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Public Enemy / Private Friends (1992)
 

BFI

Main image of Public Enemy / Private Friends (1992)
 
35mm, colour, 18 mins
 
DirectorDanny Thompson
Production CompanyBFI Production Board
ProducerNadine Marsh-Edwards
ScreenplayDanny Thompson
PhotographyPhilip Chavannes
MusicDanny Thompson

Cast: Matthew Barrett (Matthew); Paul Hathan (Paul); Peter Savizdon (Peter); Brian Bovell (Bro')

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Three young Brixton homeboys, Matthew, Peter and Paul - 'The Young Disciples' - are on a mission to find their missing Public Enemy concert ticket.

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Set in London in the early 1990s, this short comedy, written and directed by first-timer Danny Thomas, pastiches common conceptions and stereotypes of blackness and the black male. The quest of the three young protagonists for Public Enemy concert tickets becomes an expression of their desire to assert their identity, drawing on the hip hop group's status as powerful icons of confident black identity and uncompromising political militancy.

Styling themselves the 'Young Disciples', Matthew, Peter and Paul represent three different archetypes of black male identity. Thomas temporarily steps out of the narrative to introduce the idealised alter-egos of his characters: Matthew becomes an overzealous rapper, assaulting the camera with his ineffectual rhymes; Peter, in African costume, is an over-sexed African king, eating grapes in his harem; Paul is a politically conscious activist, educating the community. These diverse - and equally improbable - personas caricature the self-perceptions of the young black male: his boastful, extroverted nature, his need to exert his masculinity through bravado, his vivacious sexual nature. This macho posturing is undermined by the young men's encounters, as when Peter is ridiculed by a one-time lover and her friend. Similarly, when Bro', a rival posse leader, brags about his ownership of a BMW car (commonly termed 'Black Man's Wheels'), but when its real owner - a woman - appears, his masculine fa├žade crumbles.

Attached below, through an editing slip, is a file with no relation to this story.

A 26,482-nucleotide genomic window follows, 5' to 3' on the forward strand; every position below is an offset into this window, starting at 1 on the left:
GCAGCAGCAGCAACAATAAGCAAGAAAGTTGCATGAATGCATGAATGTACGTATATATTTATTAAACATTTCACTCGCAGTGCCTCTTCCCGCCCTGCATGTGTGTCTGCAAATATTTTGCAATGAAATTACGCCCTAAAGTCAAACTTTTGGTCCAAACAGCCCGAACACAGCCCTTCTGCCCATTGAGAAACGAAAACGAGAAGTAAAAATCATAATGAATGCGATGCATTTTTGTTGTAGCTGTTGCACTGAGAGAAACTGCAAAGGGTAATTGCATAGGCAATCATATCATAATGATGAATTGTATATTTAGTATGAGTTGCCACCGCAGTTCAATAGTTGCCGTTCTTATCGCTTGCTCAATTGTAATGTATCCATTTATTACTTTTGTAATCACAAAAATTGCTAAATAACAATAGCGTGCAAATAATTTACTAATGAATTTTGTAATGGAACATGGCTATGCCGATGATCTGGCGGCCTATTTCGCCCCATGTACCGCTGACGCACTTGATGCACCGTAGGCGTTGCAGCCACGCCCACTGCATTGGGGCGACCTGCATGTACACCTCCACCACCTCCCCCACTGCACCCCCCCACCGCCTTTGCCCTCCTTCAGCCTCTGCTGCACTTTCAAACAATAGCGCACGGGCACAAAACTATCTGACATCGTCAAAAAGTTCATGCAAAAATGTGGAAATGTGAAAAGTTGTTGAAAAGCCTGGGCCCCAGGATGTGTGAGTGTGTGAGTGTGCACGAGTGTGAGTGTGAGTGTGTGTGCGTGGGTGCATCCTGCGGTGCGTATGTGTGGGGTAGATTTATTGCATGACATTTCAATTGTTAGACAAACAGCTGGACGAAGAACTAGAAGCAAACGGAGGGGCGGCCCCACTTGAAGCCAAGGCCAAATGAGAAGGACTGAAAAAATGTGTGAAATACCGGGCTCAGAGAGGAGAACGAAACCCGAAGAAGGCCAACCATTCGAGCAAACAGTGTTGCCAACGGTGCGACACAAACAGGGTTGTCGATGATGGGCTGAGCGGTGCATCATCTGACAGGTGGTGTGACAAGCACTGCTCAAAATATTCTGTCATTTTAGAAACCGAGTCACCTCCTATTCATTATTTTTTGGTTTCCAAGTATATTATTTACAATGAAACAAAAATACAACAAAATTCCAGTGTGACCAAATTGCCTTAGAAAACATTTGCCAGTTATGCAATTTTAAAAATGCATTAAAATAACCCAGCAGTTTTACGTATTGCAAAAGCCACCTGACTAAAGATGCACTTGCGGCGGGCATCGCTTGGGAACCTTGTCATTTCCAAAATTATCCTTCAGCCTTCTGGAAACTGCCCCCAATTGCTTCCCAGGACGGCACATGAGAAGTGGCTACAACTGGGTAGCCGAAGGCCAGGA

The film's humour lies in exposing how far the Young Disciples' self-images contradict their true selves and the way others see them. But Thomas retains genuine affection for his characters; their greatest asset, their friendship and solidarity, are real enough.

Fola Odumosu

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Complete film (17:34)
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